The doctoral program concentration in Higher Education Leadership is designed for the professional development of higher education faculty and administrators, and other personnel who desire to pursue careers in higher education. The Higher Education Leadership program prepares students to translate research into effective systems of supervision and leadership. It features a core of studies, a field component, and a dissertation capstone project. This program of studies meets the needs of educators in all post-secondary settings.
The program format allows for completion of course work in just over three years, even though students attend classes only once a week. Some courses will also be offered in a hybrid format which involves both face-to-face and on-line instruction. Starting with the Fall of 2013, an online option will also be offered to students. Courses are taught by both full-time and adjunct faculty who are experts in their fields, providing an insight into innovative, leading-edge theories and practices.
Graduates from the Higher Education Leadership Concentration of the Ed.D. program are expected to meet the following program competencies through attainment of the competencies detailed in specific course objectives:
The Doctor of Education program in Higher Education Leadership is designed to combine theory, practice, and inquiry to enhance students' innovation and leadership skills. The program has three major features. One is a core program of course work that includes research courses as well as courses specifically designed for the higher education professional.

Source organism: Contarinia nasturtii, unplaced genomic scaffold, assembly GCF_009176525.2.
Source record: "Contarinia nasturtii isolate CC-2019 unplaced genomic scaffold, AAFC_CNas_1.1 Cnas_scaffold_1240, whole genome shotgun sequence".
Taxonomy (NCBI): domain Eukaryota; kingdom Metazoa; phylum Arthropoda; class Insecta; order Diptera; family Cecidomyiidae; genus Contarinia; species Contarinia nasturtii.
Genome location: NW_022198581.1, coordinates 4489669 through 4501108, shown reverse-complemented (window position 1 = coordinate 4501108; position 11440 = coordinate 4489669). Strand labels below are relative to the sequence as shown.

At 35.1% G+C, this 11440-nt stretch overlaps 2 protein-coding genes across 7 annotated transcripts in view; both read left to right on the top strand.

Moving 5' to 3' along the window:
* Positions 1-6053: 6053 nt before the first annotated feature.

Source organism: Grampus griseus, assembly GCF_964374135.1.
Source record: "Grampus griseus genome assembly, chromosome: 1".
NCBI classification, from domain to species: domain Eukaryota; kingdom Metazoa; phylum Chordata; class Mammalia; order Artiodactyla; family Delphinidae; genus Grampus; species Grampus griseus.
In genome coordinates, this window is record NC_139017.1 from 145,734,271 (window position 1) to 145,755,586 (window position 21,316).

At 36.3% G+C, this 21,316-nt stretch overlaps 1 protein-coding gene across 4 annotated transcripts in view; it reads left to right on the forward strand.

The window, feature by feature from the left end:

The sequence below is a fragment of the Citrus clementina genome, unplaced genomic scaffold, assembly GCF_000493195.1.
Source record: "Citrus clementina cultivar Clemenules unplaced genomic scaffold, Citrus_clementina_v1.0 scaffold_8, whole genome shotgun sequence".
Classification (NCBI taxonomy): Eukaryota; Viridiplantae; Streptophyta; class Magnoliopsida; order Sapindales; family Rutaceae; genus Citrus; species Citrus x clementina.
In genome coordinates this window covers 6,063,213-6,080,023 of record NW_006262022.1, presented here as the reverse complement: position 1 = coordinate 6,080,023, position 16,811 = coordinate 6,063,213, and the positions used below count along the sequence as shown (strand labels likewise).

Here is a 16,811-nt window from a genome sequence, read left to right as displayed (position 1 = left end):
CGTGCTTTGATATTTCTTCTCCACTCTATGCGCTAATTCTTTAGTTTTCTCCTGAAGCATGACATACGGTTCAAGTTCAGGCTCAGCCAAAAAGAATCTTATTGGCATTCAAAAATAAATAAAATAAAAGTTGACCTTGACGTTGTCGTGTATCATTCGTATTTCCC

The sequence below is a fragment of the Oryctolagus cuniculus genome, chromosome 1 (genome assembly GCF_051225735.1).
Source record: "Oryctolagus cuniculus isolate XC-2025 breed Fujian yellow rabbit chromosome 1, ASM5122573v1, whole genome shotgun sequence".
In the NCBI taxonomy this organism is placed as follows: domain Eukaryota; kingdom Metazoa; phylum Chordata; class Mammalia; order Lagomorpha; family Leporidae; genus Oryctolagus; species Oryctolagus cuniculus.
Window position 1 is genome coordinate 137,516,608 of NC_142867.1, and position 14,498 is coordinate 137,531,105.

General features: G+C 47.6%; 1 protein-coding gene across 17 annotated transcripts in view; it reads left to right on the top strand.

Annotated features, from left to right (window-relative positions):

A second feature consists of a field component consisting of three courses for 9 credit hours. The field component provides students the opportunity to engage in problem-based experiences outside the classroom setting that complement their program coursework. The field component aspect provides the opportunity for the student to apply the knowledge and theory learned in the core courses to the solution of specific problems, in a higher education setting. Candidates are expected to complete a minimum of 120 internship hours to satisfy the field component.
The third feature of the program is an applied research component consisting of 9 credit hours and the dissertation/capstone project that serves as a culminating activity for all previously completed courses and the field components. Students must be raised to candidacy before beginning the dissertation/capstone project component of the program. This doctoral dissertation/capstone project totals nine credit hours. The research should demonstrate the student’s design and analysis skills, as well as the student’s ability to write for a professional audience.
Please refer to the academic catalog for the year you began your degree program.